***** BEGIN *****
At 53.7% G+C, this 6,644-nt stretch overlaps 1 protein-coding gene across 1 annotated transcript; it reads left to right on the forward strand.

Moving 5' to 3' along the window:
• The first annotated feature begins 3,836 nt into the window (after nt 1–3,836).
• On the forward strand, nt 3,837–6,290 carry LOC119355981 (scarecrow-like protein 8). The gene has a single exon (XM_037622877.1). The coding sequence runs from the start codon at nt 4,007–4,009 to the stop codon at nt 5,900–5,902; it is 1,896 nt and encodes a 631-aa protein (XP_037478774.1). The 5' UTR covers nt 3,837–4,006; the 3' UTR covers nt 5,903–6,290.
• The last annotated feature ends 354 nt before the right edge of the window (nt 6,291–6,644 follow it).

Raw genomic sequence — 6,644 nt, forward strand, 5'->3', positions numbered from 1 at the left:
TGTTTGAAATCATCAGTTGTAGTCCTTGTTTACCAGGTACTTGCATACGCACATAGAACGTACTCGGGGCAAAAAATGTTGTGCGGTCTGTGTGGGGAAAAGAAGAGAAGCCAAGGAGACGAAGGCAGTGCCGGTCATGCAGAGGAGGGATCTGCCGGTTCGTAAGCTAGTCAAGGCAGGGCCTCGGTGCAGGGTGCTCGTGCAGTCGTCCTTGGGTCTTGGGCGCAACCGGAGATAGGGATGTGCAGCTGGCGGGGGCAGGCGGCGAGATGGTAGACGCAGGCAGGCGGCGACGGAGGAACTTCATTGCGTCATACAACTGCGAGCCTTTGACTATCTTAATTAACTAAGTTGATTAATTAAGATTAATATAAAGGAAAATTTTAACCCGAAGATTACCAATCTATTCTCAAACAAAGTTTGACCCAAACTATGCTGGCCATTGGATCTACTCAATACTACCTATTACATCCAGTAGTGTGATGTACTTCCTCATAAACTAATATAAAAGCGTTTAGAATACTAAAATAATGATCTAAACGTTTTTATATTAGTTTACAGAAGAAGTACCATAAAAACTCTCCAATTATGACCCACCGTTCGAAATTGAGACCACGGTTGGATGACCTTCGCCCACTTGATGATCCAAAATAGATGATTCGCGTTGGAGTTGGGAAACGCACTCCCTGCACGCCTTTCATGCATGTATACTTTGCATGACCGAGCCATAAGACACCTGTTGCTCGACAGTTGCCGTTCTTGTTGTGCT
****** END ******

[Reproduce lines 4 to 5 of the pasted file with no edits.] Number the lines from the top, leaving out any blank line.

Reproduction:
• On the forward strand, nt 3,837–6,290 carry LOC119355981 (scarecrow-like protein 8). The gene has a single exon (XM_037622877.1). The coding sequence runs from the start codon at nt 4,007–4,009 to the stop codon at nt 5,900–5,902; it is 1,896 nt and encodes a 631-aa protein (XP_037478774.1). The 5' UTR covers nt 3,837–4,006; the 3' UTR covers nt 5,903–6,290.
• The last annotated feature ends 354 nt before the right edge of the window (nt 6,291–6,644 follow it).